New Haven, Conn.
Dan Alon can give two reasons why for 34 years he never spoke about the 1972 Summer Olympics at Munich, where 11 members of the Israeli delegation were killed by Palestinian terrorists, where he was an athlete on the Israeli team, where he was among five Israelis who escaped by jumping to safety off a balcony in the Olympic Village.
First, no one asked.
"Nobody was interested in what happened to us, the survivors," he said. "The media was concerned about the people who died, about the terrorists, about the Mossad."
Vice President Dick Cheney’s trip throughout the Middle East last week found him in Israel on Easter — he joined thousands of pilgrims at a service in Jerusalem — but his visit there was no holiday.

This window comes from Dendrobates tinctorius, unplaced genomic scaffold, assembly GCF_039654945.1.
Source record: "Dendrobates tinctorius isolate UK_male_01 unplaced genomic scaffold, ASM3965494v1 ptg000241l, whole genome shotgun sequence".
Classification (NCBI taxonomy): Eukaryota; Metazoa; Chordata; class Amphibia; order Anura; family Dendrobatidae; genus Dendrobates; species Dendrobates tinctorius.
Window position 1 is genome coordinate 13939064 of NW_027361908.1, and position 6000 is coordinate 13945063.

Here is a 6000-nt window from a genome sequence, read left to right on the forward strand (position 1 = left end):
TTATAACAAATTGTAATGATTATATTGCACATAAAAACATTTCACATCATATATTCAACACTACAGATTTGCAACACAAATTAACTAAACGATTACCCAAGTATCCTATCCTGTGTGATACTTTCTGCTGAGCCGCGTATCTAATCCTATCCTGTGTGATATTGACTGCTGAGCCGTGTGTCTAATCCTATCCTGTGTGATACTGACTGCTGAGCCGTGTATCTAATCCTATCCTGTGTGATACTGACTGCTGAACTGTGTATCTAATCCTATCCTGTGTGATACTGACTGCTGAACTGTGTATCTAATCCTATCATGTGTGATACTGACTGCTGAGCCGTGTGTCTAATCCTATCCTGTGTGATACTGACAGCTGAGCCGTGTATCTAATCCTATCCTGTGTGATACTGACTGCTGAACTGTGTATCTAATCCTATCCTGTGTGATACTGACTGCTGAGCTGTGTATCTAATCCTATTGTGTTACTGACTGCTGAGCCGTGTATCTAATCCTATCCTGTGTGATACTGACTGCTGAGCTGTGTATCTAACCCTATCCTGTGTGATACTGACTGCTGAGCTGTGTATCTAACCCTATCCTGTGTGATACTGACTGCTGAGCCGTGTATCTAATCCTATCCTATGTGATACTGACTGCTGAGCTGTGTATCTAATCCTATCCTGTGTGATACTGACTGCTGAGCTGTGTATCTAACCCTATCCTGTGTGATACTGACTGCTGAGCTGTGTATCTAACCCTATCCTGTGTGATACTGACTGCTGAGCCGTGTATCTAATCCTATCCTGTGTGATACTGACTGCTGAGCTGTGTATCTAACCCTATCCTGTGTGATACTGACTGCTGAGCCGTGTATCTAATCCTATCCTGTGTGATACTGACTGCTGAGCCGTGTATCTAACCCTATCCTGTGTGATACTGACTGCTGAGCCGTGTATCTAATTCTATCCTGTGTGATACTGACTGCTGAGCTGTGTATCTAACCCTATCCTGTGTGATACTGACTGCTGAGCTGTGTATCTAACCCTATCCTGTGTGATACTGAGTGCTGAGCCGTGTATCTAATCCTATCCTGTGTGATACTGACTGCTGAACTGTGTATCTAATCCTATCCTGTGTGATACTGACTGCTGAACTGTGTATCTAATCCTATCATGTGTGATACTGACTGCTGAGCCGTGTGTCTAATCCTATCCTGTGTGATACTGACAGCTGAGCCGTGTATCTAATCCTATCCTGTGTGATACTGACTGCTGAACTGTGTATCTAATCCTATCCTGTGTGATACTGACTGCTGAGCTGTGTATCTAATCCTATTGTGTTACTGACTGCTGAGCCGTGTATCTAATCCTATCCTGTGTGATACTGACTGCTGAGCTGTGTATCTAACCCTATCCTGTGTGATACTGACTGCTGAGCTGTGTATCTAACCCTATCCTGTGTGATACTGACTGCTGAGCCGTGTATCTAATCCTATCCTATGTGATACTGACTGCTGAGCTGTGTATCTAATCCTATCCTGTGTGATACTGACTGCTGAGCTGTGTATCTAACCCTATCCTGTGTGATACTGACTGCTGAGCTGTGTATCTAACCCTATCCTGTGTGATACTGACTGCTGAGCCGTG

During his three days in Israel, Cheney met with Israeli and Palestinian officials, voiced the Bush administration’s continued support for the Jewish state, urged all sides in the Middle East peace process to make further concessions and criticized two belligerent governments in the region.
Tony Kushner, one of the screenplay writers for Steven Spielberg's "Munich," explained this week why he portrayed Mossad agents as having regrets and doubts about tracking down and killing the Palestinians who planned the murder of 11 Olympic Israeli athletes in 1972.
"I've never killed anyone, but my instincts as a person and a playwright ... suggest that people in general don't kill without feeling torn up about it," he wrote last Sunday in the Los Angeles Times.